D.              Even assuming Counts II and III are not precluded, the Defendants did not copy the Plaintiff’s work and therefore the Plaintiff cannot recover on those counts.


The elements of a cause of action for unfair competition as alleged in Count II of the Amended Complaint are (1) Plaintiff owns the copyright; (2) Plaintiff’s copyright is valid; and (3) Defendant copied the copyrighted work without authorization. Florida Litigation Guide (2003)[12]Count III includes these elements, plus the addition of willfulness.[13]   In this case, however, it is undisputed that the Defendant Chares Redacted did not himself copy the works at issue – he purchased them unknowing of the Plaintiff’s registered copyright. See Redacted Depo. 139-140.    It is also undisputed that the Defendants were not put on notice of the Plaintiff’s copyright until the instant lawsuit was brought and therefore any unfair actions taken were not willful.  See Redacted Depo. 139-140 and Plaintiff’s Depo. at page 26.   Therefore, the Plaintiff cannot sustain a cause of action for unfair completion or unfair competition and deceptive trade practices and summary judgment is proper on both of these counts.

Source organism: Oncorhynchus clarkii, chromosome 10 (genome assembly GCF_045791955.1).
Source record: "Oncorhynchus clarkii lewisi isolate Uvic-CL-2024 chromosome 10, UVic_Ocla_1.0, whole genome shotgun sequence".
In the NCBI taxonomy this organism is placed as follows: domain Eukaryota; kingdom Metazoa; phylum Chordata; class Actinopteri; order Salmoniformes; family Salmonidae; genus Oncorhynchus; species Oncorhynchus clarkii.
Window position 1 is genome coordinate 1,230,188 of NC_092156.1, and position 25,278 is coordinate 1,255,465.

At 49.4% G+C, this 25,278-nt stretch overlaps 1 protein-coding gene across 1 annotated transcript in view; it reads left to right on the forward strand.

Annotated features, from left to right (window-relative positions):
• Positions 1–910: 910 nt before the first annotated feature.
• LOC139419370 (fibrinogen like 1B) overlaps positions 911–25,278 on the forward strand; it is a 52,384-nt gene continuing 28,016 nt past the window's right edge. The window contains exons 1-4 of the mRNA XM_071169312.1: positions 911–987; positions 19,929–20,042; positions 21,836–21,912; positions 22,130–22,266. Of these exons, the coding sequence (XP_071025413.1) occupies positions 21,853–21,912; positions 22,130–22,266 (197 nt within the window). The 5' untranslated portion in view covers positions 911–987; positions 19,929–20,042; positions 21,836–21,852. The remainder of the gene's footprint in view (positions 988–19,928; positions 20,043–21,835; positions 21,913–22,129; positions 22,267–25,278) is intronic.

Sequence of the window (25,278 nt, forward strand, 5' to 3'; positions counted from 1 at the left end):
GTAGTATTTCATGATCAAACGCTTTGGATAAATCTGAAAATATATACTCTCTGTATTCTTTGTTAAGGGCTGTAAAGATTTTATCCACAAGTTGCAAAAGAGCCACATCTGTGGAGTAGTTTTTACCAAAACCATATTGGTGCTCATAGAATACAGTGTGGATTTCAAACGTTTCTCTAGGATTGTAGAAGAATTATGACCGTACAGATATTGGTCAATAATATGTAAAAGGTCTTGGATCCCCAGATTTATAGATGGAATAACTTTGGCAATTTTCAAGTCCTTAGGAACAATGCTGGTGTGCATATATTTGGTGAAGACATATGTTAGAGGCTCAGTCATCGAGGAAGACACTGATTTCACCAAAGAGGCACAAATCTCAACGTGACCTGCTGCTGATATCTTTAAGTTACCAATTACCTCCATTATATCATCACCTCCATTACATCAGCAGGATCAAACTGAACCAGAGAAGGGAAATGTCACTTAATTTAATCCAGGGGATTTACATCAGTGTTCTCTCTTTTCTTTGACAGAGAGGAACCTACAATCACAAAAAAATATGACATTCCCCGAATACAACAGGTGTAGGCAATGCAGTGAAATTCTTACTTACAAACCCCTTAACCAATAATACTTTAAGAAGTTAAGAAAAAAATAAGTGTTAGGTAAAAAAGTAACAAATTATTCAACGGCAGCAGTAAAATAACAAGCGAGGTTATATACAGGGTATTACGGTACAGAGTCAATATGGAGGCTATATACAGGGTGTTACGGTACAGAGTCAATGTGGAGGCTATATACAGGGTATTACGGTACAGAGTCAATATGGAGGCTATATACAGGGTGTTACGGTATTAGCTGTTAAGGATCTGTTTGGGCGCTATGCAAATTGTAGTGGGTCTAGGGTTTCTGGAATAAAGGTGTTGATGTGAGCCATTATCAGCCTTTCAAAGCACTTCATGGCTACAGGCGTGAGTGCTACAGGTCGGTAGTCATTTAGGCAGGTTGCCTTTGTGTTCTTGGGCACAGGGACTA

E.             Plaintiff’s entire Complaint against Mary Redacted is baseless.

Mary Alice Redacted has never sold, copied, or distributed any of the items at issue in this case, and should be immediately dismissed from this suit.  The Plaintiff was put on notice of this fact from the outset of this litigation via the Defendants’ thirteenth affirmative defense.  Again, on July 17, 2007, the undersigned informed the Plaintiff’s counsel of this fact via a letter stating as follows:

I would like to discuss with you the basis of your complaint against Ms. Mary Alice Redacted.  She has absolutely no involvement in this matter, and the inclusion of her in this suit is completely meritless.  If you have any evidence to the contrary please let me know.  Otherwise, I would kindly ask that you drop her from this suit.


See the attached Exhibit 6.


On November 21, 2007, the Plaintiff took Mr. Redacted’s and Ms. Redacted’s depositions.  As indicated in Mr. Redacted’s deposition, Ms. Redacted was a friend of his with no involvement in the sale or advertising of the sculptures at issue in this case. The deposition of Mary Redacted also confirmed the fact that she is not a proper party to this lawsuit.  Plaintiff’s counsel himself even remarked as to this issue and stated as follows during the deposition on the record:

We have every intention – and I say “we” because Kevin and I have talked – based on the representations and what’s been said here today, to drop Mary Alice.  I have no reason to believe we’re going to change our mind.  I just want you to know.


Deposition of Mary Redacted, at page 16.  Nonetheless, the Plaintiff still failed to thereafter dismiss her from this lawsuit.